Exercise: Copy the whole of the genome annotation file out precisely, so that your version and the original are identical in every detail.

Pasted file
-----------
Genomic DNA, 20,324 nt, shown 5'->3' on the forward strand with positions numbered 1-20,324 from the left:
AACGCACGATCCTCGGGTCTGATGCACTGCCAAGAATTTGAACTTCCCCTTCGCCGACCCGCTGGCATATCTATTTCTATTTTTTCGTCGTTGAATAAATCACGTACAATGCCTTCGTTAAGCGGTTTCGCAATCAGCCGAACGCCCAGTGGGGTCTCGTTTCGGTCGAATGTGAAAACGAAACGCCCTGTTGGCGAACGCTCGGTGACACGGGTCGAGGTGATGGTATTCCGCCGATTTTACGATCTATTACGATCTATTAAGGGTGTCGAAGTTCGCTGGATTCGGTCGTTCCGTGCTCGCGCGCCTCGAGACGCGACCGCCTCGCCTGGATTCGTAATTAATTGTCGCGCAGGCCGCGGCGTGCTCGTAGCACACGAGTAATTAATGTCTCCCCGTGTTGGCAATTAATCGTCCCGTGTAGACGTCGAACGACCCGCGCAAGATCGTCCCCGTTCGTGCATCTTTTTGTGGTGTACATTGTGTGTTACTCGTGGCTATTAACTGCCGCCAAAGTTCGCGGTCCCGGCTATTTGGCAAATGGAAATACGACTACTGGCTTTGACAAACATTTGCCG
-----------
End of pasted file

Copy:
Genomic DNA, 20,324 nt, shown 5'->3' on the forward strand with positions numbered 1-20,324 from the left:
AACGCACGATCCTCGGGTCTGATGCACTGCCAAGAATTTGAACTTCCCCTTCGCCGACCCGCTGGCATATCTATTTCTATTTTTTCGTCGTTGAATAAATCACGTACAATGCCTTCGTTAAGCGGTTTCGCAATCAGCCGAACGCCCAGTGGGGTCTCGTTTCGGTCGAATGTGAAAACGAAACGCCCTGTTGGCGAACGCTCGGTGACACGGGTCGAGGTGATGGTATTCCGCCGATTTTACGATCTATTACGATCTATTAAGGGTGTCGAAGTTCGCTGGATTCGGTCGTTCCGTGCTCGCGCGCCTCGAGACGCGACCGCCTCGCCTGGATTCGTAATTAATTGTCGCGCAGGCCGCGGCGTGCTCGTAGCACACGAGTAATTAATGTCTCCCCGTGTTGGCAATTAATCGTCCCGTGTAGACGTCGAACGACCCGCGCAAGATCGTCCCCGTTCGTGCATCTTTTTGTGGTGTACATTGTGTGTTACTCGTGGCTATTAACTGCCGCCAAAGTTCGCGGTCCCGGCTATTTGGCAAATGGAAATACGACTACTGGCTTTGACAAACATTTGCCG